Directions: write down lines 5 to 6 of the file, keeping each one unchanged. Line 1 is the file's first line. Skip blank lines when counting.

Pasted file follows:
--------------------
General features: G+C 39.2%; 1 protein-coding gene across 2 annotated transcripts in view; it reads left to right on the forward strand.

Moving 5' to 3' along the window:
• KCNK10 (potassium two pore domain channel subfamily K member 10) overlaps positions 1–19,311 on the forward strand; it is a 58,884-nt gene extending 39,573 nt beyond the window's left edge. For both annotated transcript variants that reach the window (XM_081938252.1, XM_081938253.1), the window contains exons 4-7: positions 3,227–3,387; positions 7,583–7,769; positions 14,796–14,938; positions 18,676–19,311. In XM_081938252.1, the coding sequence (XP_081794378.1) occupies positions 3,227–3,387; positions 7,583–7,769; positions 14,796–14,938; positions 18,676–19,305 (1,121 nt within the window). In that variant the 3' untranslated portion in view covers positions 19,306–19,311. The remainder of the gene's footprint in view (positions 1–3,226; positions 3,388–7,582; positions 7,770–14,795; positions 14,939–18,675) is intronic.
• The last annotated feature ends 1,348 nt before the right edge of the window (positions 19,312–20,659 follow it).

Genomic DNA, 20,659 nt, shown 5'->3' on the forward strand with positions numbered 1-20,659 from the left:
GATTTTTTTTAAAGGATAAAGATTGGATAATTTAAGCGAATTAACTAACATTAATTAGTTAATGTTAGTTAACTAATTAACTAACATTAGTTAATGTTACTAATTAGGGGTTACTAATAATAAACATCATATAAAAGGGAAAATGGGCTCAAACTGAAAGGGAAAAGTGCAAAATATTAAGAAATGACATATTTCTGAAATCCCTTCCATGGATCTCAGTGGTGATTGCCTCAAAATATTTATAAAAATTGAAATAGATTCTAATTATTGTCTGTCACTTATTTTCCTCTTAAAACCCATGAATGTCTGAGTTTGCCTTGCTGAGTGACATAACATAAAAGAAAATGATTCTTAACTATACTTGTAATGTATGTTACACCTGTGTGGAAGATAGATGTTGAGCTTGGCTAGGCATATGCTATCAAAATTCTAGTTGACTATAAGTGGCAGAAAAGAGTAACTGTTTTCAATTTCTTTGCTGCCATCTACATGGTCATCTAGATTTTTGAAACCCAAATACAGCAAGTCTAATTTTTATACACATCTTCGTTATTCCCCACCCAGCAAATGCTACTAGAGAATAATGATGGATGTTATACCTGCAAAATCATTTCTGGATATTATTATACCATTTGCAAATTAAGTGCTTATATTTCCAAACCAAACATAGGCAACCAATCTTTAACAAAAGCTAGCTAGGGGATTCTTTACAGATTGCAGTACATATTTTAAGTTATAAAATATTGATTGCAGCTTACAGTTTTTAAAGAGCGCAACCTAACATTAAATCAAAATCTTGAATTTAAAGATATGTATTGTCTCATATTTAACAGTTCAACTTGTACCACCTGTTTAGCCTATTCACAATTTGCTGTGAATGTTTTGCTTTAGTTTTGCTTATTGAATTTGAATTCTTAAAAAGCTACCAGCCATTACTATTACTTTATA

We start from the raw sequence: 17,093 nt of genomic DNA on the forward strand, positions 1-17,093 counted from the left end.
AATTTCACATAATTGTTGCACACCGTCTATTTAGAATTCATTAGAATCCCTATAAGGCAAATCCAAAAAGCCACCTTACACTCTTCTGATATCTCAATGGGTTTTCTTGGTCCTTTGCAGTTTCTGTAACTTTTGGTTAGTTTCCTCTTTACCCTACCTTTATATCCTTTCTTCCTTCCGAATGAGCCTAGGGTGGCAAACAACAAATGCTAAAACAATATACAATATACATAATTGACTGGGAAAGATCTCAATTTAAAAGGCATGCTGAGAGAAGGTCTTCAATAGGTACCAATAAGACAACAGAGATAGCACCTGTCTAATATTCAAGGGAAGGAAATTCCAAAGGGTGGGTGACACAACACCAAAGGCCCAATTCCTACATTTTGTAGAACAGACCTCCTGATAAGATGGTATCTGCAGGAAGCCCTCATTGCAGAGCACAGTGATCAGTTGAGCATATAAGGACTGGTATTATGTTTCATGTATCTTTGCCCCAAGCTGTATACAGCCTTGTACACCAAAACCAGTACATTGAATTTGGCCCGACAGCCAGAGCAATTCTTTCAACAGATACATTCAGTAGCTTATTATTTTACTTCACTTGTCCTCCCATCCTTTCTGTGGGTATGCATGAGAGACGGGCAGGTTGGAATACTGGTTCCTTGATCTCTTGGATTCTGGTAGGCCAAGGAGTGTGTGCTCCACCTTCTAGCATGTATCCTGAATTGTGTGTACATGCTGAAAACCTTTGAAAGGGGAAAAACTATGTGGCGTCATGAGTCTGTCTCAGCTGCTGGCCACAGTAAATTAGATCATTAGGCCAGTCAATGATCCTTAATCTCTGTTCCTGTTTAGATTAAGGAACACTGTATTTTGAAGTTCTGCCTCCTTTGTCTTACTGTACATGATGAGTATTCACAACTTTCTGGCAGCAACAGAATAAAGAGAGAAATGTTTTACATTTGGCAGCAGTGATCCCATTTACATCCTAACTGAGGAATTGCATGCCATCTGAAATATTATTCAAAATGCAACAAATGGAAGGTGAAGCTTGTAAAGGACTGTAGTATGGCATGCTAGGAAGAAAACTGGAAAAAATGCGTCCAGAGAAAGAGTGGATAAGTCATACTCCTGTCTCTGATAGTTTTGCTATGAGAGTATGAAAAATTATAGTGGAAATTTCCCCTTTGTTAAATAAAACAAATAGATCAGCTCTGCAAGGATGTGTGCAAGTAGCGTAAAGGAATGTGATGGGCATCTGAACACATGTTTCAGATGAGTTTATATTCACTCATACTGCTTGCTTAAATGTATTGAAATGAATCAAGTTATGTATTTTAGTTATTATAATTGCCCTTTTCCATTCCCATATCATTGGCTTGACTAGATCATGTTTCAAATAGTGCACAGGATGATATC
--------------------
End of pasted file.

Genomic DNA, 20,659 nt, shown 5'->3' on the forward strand with positions numbered 1-20,659 from the left:
GATTTTTTTTAAAGGATAAAGATTGGATAATTTAAGCGAATTAACTAACATTAATTAGTTAATGTTAGTTAACTAATTAACTAACATTAGTTAATGTTACTAATTAGGGGTTACTAATAATAAACATCATATAAAAGGGAAAATGGGCTCAAACTGAAAGGGAAAAGTGCAAAATATTAAGAAATGACATATTTCTGAAATCCCTTCCATGGATCTCAGTGGTGATTGCCTCAAAATATTTATAAAAATTGAAATAGATTCTAATTATTGTCTGTCACTTATTTTCCTCTTAAAACCCATGAATGTCTGAGTTTGCCTTGCTGAGTGACATAACATAAAAGAAAATGATTCTTAACTATACTTGTAATGTATGTTACACCTGTGTGGAAGATAGATGTTGAGCTTGGCTAGGCATATGCTATCAAAATTCTAGTTGACTATAAGTGGCAGAAAAGAGTAACTGTTTTCAATTTCTTTGCTGCCATCTACATGGTCATCTAGATTTTTGAAACCCAAATACAGCAAGTCTAATTTTTATACACATCTTCGTTATTCCCCACCCAGCAAATGCTACTAGAGAATAATGATGGATGTTATACCTGCAAAATCATTTCTGGATATTATTATACCATTTGCAAATTAAGTGCTTATATTTCCAAACCAAACATAGGCAACCAATCTTTAACAAAAGCTAGCTAGGGGATTCTTTACAGATTGCAGTACATATTTTAAGTTATAAAATATTGATTGCAGCTTACAGTTTTTAAAGAGCGCAACCTAACATTAAATCAAAATCTTGAATTTAAAGATATGTATTGTCTCATATTTAACAGTTCAACTTGTACCACCTGTTTAGCCTATTCACAATTTGCTGTGAATGTTTTGCTTTAGTTTTGCTTATTGAATTTGAATTCTTAAAAAGCTACCAGCCATTACTATTACTTTATA